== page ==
• Kathleen Krucoff

    Another GREAT post Christine!

    Yes boundaries are necessary. For me, one of the ways I have used to set boundaries is to just say “No”, in a nice way when I cannot move an unexpected request to the top of my priority list. I let the customer know that they are important, yet I have commitments to others who are equally important. I assure them I will address their request as quickly as I can. I sense they appreciate the fact that I wouldn’t let someone else move to the “front of the line” if I was already engaged working on something for them either.

  • Lisa Larter

    Christine!!!!
    This is great, you nailed it. Boundaries are key for so many reasons and sometimes it is difficult to put them in place. I guess the truth is you have to listen to your intuition when someone is pushing your boundaries in a way that does not resonate with you and then have the courage to tell them.
    Great reminder as always – thank you! Lisa

  • Michelle Verbeeck

    I can so relate to this topic, I started an online business about 2 years ago that was doing well and I was going along fine then it suddenly became extreemely popular and very very busy. I had many of those requests to do special things, rush things, things because people forgot at the last minute, and found myself at first feeling on top of the world, the it got busier, and after I got thru that I was starting to feel overwhelmed and like I had no life at all. I live for others, at their whim, they were surely controlling my time and my life and I was letting them and it had reached the major stress level in my life and I had to either make boundaries or go crazy. I had heard a line in a podcast that said just because you can doesn’t mean you should. That made me think more about what I needed to do for me.
    What I wanted my life and my business to me and work to live that model.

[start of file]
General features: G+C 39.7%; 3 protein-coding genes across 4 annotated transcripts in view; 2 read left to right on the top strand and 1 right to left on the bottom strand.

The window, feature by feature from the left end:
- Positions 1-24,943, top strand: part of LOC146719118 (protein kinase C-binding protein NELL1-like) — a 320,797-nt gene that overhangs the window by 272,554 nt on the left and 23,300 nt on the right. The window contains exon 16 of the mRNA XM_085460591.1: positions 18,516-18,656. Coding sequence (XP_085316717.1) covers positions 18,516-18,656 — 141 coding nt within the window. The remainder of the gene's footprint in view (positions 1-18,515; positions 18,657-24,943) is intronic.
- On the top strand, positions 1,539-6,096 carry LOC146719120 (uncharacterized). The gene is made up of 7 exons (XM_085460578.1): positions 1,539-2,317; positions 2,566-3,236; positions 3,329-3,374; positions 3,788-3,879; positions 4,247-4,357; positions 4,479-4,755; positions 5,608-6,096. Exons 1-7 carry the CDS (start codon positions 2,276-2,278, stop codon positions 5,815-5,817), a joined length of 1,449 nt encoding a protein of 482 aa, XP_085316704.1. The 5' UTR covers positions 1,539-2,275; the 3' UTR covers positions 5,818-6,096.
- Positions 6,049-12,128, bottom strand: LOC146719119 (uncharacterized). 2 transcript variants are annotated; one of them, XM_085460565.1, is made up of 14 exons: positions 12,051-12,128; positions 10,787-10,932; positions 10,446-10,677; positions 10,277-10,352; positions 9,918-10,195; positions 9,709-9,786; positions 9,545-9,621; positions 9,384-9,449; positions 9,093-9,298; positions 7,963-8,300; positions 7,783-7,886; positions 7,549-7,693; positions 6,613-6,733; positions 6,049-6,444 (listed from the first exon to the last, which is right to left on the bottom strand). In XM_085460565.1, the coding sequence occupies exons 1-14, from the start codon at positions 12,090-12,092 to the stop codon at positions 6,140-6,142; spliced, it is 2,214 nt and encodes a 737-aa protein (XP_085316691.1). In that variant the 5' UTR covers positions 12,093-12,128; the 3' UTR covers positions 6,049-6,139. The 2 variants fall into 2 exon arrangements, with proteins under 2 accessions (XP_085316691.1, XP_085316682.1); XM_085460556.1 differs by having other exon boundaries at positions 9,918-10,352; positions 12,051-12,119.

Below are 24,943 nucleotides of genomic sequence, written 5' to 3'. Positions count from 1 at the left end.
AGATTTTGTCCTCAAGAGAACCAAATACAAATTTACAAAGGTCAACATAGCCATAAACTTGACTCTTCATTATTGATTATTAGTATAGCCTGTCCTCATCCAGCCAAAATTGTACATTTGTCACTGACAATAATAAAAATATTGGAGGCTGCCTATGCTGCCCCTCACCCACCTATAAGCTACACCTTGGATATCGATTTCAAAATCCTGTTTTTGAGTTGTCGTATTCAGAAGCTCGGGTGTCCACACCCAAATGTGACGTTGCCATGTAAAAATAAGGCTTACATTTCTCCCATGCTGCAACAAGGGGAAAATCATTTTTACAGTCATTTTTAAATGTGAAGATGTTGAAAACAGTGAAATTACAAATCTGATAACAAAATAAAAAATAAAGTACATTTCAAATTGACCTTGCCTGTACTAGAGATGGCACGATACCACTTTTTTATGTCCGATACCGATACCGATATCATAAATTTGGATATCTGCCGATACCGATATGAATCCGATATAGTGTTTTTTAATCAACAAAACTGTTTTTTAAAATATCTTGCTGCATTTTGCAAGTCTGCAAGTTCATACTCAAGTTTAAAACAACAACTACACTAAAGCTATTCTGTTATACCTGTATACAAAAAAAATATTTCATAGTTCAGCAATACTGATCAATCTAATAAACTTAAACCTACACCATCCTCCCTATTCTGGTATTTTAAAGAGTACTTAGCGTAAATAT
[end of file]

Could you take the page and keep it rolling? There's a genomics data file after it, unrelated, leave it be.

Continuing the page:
I began to made some boundaries, which werent easy at first, but I stuck to them and now I have both a business and a life and can manage both much easier. I find I dont react instead I think of whether this works for me and my business at this time and decide rather than react.

  • Vicky

    Hi Christine,
    I loved this post – it’s so true and reminds me of several stages of setting boundaries, that I’ve experienced since setting up a business – or a portfolio of businesses with my partner. The first lesson was in relation to following my heart and addressing deeply held beliefs – this lesson was BIG. I’ve always known in my heart the kind of work I would and wouldn’t be comfortable doing – in the world of advertising – but I was doing so well with a client who kept coming to me with lucrative work, that I skirted the issue, hoping it would never arise. One day, the client called and asked me to take part in a job that was completely opposed to my beliefs about advertising a particular service. Of course this person didn’t know this – because I hadn’t set any boundaries anywhere outside of my own mind. On the spot, I said no. It was awkward. The client advised that I shouldn’t mix my beliefs with business. I apologised for the inconvenience but held my ground and that client never approached me with work again. While still feeling weakened, I tried to clarify if this stance I’d taken was the reason for no more work and I was told that they had simply gotten much less busy in the following couple of years. This was a significant set back in my career, which was a lucrative sideline to a day-job at the time. The worst part was realising that I had brought this on myself. I was so afraid of being true to myself in business that the universe put the situation in front of me to deal with. I let the career slide until recently I had a complete lifestyle turnaround and decide to really work on it again. Following the scenario described above, I was still really scared about how to handle the issue of my personal ethics – especially in a business where it seemed my values would be laughed at. Still, I knew it was necessary and finally took the plunge. I created an ethical policy and made it a big part of who I am – signing off emails with a note about the policy and linking to a page on my site with full details. Well, when I started promoting my services again, guess what my first job offer was? Almost an exact replica of the job I’d turned down a couple of years ago. I couldn’t believe the universe’s cruel joke – I was waitressing and desparate for my break back into the business. This time I didn’t flinch about saying no though and the client – because I was so confident, clear and polite – didn’t bat an eyelid. I am so happy to say that since then I have been attracting so much work that is actually in alignment with my values that it astounds me. I still work in advertising but after taking the leap of faith, I discovered my talents can be used more widely than I had originally realised and persistent marketing has paid off too. I’ve continued to learn the lesson of getting clear and creating boundaries time and again in different ways (too many to take up more space here) and I would like to say that reading the articles here Christine, has really helped me with my mindsets in this regard – for that I’m very grateful to you. 🙂